In the meantime though, I am, finally, back to doing workouts, and thought I might talk about what I’m doing, because my workout plan is to do workouts very similar to what I’ve been doing over the past week or so.

  • Two weeks ago, Sunday November 11th was a HEMA practice session.
  • Monday I did some kettlebell swings with my adjustable kettlebell adjusted to 40 lb. The previous week I’d done 10 x 10 swings emom (every minute on the minute), so I went ahead and did 10 x 11 swings emom. I’ll continue bumping that up until I hit 10 x 20, and then I’ll go up in weight and drop the reps back down to 10. (There’s a 45 lb kettlebell in the fitness room, and I own a 53 lb kettlebell, so I have a couple of options.)
  • Tuesday I did a 1-handed club workout with my Adex adjustable club at 10 lbs, doing 9 x 5 L / 5 R outside circles, shield cast, and inside circle. That was pretty easy, so I did one more set with the club adjusted to 12.5 lbs. That worked okay, so I decided I could use that as my working weight for a while.
  • Wednesday and Thursday were rest days.
  • Friday I went back to 1-handed club swinging, doing 5 x 5 L / 5 R with the new, higher, weight of 12.5 lbs.
  • Saturday was a rest day.
  • Sunday was another HEMA practice session,
  • Monday and Tuesday were rest days.
  • Wednesday I did kettlebell clean and press, with the kettlebell adjusted to 20 lbs, doing 6 x 4L / 4R in a reverse ladder. (That is, I did 4 clean & press with the left hand, then 4 with the right hand, the 3 left and 3 right, then 2 left and 2 right, then 1 left and 1 right. Then I put the weight down and rested a couple of minutes. That was 1 set. I did 6 sets.) After that I bumped the weight up to 25 lbs and did one more set, which went okay. I think I can carry on with 25 lbs going forward.
  • Thursday I did 10 x 12 kettlebell swings emom with the 40 lb kettlebell. Then I did some 1-handed club swinging, doing 5 x 5 L / 5 R. I’d have expected that I’d have done 6 sets, but 5 is what I wrote down in my notebook.
  • Friday was a rest day
  • Today, Saturday November 25th, I went to the fitness room and did a (mostly) bodyweight circuit. I did 3 rounds of 5 exercises, each for 30 seconds, then with 15 seconds to rest and move to the next exercise. I did jump rope, negative pull ups, goblet squats ( with 20 lb and 25 lb dumbbells), push ups, and hollowbody holds. That’s pretty close to what I was doing during the pandemic, except the fitness room was closed, so instead of dumbells for the goblet squats, I had to just do more reps without weights.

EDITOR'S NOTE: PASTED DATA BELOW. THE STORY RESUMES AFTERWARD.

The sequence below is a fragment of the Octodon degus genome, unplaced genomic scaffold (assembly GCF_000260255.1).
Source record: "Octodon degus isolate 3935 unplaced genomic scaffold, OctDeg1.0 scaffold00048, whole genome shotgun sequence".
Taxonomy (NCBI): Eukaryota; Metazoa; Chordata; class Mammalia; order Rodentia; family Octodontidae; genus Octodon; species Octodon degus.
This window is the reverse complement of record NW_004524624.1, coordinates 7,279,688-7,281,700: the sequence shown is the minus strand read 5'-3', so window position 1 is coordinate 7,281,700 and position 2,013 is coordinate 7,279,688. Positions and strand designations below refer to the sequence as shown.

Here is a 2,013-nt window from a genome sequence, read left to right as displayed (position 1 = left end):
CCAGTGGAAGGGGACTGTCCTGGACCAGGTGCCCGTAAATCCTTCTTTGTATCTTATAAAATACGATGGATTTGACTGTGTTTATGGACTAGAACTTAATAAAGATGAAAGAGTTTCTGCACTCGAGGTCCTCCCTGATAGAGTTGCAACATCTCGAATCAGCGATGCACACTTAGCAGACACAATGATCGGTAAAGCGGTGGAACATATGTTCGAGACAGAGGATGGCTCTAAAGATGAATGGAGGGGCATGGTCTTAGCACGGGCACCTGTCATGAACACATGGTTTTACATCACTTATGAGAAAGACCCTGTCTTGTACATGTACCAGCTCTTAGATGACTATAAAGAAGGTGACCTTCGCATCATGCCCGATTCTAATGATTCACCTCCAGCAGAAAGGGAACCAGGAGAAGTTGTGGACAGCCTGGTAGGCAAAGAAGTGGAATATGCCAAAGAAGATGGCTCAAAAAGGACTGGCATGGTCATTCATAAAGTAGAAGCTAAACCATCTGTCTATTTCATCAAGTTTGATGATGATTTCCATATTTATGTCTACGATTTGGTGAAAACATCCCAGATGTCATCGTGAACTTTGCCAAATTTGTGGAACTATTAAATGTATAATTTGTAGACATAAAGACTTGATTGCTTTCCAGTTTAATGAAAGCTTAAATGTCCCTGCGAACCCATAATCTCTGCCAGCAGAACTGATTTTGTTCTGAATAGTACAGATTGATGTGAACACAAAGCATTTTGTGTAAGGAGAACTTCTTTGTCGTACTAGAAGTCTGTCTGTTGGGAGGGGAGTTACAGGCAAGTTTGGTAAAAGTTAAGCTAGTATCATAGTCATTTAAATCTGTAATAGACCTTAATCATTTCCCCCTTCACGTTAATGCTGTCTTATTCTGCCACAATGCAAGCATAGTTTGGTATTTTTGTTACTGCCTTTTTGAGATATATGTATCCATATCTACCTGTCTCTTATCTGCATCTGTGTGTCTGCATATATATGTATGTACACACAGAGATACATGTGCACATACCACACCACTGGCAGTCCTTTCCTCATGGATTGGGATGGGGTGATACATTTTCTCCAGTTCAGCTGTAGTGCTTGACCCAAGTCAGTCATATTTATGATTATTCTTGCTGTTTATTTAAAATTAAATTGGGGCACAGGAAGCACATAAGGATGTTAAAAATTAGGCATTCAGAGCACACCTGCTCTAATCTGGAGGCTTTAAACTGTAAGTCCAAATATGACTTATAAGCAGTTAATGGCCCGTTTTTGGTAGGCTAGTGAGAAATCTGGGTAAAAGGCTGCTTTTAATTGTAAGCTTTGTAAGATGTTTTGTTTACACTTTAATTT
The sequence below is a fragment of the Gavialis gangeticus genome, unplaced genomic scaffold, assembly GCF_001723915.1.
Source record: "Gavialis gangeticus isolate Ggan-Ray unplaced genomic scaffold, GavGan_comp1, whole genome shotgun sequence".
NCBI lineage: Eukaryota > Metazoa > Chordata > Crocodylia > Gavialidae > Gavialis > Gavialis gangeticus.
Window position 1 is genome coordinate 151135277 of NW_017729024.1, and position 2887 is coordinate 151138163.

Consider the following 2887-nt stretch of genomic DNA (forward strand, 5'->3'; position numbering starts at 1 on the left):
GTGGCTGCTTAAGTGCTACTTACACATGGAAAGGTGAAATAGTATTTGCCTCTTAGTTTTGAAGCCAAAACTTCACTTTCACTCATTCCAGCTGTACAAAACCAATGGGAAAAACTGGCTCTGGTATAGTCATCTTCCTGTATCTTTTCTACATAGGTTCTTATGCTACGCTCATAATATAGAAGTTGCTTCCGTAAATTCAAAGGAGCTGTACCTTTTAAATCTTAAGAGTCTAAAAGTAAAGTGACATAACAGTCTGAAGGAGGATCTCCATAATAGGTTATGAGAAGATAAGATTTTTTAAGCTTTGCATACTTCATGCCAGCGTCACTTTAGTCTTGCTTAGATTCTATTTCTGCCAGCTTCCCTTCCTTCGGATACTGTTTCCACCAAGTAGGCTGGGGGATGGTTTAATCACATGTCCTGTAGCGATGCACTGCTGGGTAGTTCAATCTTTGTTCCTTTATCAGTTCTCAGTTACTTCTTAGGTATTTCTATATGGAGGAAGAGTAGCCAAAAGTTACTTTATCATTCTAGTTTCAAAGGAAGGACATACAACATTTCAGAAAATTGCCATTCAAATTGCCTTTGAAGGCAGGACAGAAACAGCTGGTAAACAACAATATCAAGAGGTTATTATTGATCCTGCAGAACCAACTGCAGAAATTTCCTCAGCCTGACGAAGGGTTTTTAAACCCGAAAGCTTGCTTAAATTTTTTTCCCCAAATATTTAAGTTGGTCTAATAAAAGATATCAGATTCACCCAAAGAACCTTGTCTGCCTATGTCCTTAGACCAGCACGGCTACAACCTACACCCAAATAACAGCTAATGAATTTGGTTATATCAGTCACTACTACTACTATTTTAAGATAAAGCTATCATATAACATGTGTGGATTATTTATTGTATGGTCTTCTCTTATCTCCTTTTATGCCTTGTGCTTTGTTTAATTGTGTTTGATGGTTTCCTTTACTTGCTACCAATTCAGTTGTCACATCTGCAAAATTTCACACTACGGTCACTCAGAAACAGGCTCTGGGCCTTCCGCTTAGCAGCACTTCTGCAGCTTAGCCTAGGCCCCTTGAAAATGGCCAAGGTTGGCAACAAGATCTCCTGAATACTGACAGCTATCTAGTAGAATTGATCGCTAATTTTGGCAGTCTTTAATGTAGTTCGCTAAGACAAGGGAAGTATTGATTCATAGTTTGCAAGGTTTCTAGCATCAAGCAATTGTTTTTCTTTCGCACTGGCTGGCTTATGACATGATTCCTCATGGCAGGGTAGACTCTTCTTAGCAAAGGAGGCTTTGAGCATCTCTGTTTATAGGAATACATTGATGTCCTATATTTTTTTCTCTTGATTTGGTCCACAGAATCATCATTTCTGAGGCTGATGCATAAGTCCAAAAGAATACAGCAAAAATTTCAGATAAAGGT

Back at the end of September I came down with West Nile Fever, which made me pretty sick for a long time. The only time in my life before I was that sick for that long was when I had Mononucleosis when I was a freshman in college. That time I was sick for most of the term, and it took several weeks of the Christmas vacation to fully recover.

With West Nile it took about three weeks to recover from the acute phase of the illness. That is, I had a fever constantly for three weeks. Then it took another three weeks to get my energy levels back. For that period I could walk the dog, fix breakfast, and then do one thing, after which I needed to go back to bed and take a nap.

Temperature data from my Oura ring: I first showed a fever on September 25th. My temperature spiked up to a high of 5.3℉ above baseline on October 6th, and didn’t really settle back in to normal until November 6th.

As of a couple of days ago, I think I’m back to full health. I’ve been doing workouts—not as frequently as I’d like, but often enough that I’ve been able to start pushing the weights up again, although not up to what I doing before I was sick. I’ve been for a couple of runs, both of which were harder and slower than I’d like, but were okay—I didn’t feel like I was sick, just like I hadn’t been running enough the past few weeks.

On Sunday I got a Covid booster, so I felt slightly less energetic Monday, but that has already passed.

After too many weeks, I finally feel back to normal!

Because I use wearables to capture as much information about myself as possible, I can go back and see how my illness affected my activity.

Graph of my walking distance for the month of October.

Between returning home from vacation in August, and getting sick in late September, I averaged between 6 and 8 miles a day, mostly walking the dog. (Separately I got in a run each week, pushing that day’s mileage up over 10.) In October (as you can see above) my distance fell to between 3 and 4 miles each day until just about the middle of the month, then gradually started increasing. I exceeded 6 miles on October 15th. I didn’t reach 8 miles until October 30th.

Now I’m right back to 6 to 8 miles a day, same as before I was sick. And today I went for my first run since September 26th. It was a pretty crappy run, but better than not running.